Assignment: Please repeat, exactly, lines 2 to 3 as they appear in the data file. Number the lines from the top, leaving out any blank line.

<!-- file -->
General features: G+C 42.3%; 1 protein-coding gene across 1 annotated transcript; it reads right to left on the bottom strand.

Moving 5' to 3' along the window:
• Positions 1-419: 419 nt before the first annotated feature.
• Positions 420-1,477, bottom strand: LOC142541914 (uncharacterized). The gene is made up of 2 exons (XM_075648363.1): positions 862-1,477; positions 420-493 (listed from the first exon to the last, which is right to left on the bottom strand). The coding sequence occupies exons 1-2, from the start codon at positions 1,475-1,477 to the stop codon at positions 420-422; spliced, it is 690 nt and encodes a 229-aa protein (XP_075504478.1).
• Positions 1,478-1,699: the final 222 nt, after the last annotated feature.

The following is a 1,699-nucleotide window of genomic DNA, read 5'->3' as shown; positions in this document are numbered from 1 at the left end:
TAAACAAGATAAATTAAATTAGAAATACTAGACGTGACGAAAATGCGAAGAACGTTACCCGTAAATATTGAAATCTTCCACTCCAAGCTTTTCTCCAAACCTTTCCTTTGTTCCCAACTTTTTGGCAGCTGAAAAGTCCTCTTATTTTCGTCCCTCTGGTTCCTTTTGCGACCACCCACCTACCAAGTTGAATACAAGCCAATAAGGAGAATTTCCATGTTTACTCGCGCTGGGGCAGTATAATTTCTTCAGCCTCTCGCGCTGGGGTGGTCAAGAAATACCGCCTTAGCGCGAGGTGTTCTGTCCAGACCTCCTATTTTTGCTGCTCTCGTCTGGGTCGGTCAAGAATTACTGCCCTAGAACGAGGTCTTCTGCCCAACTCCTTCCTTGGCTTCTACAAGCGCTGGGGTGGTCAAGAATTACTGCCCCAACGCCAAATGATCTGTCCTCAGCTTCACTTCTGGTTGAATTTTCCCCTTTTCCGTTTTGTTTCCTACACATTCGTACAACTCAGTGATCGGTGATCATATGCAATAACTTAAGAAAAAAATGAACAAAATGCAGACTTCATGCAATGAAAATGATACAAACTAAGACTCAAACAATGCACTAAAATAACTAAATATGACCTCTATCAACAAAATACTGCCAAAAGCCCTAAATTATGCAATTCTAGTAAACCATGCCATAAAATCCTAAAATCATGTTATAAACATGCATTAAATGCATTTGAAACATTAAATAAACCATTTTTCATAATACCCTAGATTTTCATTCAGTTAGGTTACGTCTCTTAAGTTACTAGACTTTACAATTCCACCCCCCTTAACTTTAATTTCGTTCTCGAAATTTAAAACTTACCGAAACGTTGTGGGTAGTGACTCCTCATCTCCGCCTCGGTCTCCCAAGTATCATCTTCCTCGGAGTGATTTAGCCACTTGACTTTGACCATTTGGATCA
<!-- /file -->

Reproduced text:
Moving 5' to 3' along the window:
• Positions 1-419: 419 nt before the first annotated feature.